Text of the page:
Sandra Picciano-Brand and David Brand, Jewelry Artists/Metalsmiths



I visited the studio of Sandra Picciano-Brand and her husband David Brand recently because I needed two photos.  I wanted to post each of these two jewelry artists as ARTIST OF THE WEEK on the facebook page Dayton at Work and Play.

Sandra and David’s studio is located on Front Street in a building built in the 1850’s.  Currently filled with artists, the building originally housed manufacturers.


When a visitor climbs the stairs to the third floor studio he finds himself in an elegant sitting area.


That sitting area also serves as a showroom for some of their jewelry.


Sandra’s jewelry is known for its fluid form.  She grew up in the jewelry business, and the furniture in the studio includes her step-father’s workbench.


Sandra moved into this building in 2000.  When she married David 9 years ago they began the first of several expansions.  They currently occupy a space of 1,800 square feet that is filled with natural light.

David was an engineer before he started his art career, and you can see that influence in the precision of some of his pieces.  Sandra and David met as they were each teaching jewelry design at various locations around Dayton.


The photo above shows one room where David and as many as 12 students work.  Note the large library of art books available for inspiration.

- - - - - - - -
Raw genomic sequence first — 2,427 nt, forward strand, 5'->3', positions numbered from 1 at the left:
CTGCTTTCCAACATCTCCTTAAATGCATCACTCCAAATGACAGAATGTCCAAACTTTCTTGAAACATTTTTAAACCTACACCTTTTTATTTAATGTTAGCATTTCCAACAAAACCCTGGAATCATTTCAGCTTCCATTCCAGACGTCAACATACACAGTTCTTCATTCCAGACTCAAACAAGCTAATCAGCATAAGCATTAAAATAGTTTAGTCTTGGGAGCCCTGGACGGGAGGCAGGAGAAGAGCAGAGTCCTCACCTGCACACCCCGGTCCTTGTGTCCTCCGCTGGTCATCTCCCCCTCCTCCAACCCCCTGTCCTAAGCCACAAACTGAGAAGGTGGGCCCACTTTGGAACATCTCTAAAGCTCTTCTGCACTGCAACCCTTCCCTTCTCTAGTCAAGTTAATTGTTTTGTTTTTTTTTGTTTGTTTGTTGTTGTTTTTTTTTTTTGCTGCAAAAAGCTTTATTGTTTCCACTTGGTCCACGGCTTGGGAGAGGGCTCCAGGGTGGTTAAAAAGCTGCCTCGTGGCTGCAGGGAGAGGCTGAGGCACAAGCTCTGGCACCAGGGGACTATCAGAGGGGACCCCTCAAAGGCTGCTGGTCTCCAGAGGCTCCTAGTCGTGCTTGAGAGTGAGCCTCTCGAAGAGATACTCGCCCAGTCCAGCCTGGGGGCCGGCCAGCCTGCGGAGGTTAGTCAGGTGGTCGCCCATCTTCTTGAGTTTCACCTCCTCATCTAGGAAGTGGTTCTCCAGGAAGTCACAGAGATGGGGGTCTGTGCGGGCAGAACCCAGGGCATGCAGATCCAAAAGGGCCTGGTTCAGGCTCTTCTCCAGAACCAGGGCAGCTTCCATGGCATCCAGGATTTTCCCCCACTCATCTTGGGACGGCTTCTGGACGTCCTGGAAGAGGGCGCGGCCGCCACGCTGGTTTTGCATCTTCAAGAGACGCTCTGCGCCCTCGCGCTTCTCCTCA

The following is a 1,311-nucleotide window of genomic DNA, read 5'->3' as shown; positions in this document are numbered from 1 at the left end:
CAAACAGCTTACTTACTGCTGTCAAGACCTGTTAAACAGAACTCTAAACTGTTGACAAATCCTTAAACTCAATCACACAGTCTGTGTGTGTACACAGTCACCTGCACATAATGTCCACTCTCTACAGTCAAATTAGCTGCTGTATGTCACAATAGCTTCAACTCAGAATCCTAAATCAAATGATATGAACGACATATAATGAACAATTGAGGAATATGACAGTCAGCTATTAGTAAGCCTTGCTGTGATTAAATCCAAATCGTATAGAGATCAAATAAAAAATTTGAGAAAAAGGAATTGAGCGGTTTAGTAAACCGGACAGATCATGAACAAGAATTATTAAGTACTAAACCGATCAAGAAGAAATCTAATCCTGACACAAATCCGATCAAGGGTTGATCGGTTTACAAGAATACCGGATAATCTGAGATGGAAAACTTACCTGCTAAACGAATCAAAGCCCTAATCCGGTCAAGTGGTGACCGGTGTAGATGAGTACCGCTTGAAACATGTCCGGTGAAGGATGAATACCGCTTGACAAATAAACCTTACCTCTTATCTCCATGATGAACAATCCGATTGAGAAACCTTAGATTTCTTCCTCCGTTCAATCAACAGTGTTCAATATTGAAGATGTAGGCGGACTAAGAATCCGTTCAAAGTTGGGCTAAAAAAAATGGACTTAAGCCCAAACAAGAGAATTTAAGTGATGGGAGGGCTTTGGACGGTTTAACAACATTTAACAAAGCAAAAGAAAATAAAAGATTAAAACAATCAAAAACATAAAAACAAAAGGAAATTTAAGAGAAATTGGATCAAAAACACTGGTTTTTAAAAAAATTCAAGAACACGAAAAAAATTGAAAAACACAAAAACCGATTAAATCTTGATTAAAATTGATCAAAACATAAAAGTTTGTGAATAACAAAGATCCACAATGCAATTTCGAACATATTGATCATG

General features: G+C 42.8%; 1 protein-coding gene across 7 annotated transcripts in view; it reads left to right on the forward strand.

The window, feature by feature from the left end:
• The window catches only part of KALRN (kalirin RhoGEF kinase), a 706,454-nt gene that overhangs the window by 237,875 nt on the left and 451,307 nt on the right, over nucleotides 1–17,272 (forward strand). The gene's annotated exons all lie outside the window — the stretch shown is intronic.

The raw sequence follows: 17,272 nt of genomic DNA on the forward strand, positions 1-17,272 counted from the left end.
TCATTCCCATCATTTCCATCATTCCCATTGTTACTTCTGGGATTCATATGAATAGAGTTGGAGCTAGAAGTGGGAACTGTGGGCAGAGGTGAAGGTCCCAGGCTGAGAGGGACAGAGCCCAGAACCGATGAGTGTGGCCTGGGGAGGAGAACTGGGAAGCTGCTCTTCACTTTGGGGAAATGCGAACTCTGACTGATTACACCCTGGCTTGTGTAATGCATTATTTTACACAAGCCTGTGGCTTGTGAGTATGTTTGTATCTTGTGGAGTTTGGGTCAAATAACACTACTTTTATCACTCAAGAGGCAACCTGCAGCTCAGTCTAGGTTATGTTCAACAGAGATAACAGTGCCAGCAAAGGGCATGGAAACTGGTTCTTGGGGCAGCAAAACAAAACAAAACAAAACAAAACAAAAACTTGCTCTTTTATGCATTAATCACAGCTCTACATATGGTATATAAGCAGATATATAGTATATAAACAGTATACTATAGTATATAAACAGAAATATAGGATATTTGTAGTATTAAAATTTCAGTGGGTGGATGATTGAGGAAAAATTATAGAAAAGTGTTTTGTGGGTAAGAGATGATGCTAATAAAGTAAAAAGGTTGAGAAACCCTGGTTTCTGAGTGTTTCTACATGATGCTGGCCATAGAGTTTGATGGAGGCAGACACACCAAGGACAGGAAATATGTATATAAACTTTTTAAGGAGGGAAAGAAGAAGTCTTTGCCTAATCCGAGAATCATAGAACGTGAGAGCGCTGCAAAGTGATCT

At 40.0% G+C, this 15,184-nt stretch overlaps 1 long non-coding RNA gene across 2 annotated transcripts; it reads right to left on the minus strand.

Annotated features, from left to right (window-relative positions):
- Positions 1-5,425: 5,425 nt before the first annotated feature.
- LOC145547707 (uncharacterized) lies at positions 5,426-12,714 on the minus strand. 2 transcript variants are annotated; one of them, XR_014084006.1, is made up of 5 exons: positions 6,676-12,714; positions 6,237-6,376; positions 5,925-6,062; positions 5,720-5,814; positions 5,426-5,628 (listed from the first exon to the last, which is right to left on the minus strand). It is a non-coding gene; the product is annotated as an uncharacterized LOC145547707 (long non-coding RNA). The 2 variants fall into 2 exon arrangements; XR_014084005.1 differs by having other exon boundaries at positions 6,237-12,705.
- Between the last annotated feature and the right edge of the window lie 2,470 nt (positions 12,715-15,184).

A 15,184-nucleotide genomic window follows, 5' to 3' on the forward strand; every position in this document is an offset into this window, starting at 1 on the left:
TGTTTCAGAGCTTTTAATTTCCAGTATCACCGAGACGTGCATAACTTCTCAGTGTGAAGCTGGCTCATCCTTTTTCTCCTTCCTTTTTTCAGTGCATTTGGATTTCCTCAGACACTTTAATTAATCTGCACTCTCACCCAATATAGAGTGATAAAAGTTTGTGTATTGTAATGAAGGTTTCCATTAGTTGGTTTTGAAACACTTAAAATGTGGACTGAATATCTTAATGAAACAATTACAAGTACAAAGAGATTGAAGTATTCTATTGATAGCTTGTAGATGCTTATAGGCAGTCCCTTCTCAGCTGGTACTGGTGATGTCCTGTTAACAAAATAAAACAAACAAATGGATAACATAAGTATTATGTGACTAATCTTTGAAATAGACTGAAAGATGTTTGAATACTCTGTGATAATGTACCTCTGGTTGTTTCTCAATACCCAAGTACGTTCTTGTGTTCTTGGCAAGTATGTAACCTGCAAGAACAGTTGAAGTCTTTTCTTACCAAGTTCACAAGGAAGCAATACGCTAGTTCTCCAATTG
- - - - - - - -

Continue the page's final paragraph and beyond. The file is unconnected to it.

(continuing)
With two full time jewelry artists plus their students, the studio is filled with hammers, saws, pliers and grinding and polishing wheels of all kinds.



The casting room shown below has furnaces needed for making jewelry using the lost wax technique.  Students create a design in wax, which is then embedded in plaster.  When the wax is melted away, there is a space inside the plaster into which metal is poured.


I visited the studio as David was helping students cast their pieces in bronze.  That gave me the photo I needed for David’s posting as ARTIST OF THE WEEK.


I showed the photo to Sandra, and explained that photographers love things like molten metal, steam, sparks and fire.   Not to be outdone, Sandra showed me how she makes reticulated silver.

She starts with a smooth sheet of silver, heats and cools it several times, then soaks it in a pickling solution. The magic happens when she heats that sheet with a torch. The surface gets ripples and ridges. Jewelry made from this material will have slight shadows that shift as the wearer moves. Very cool.


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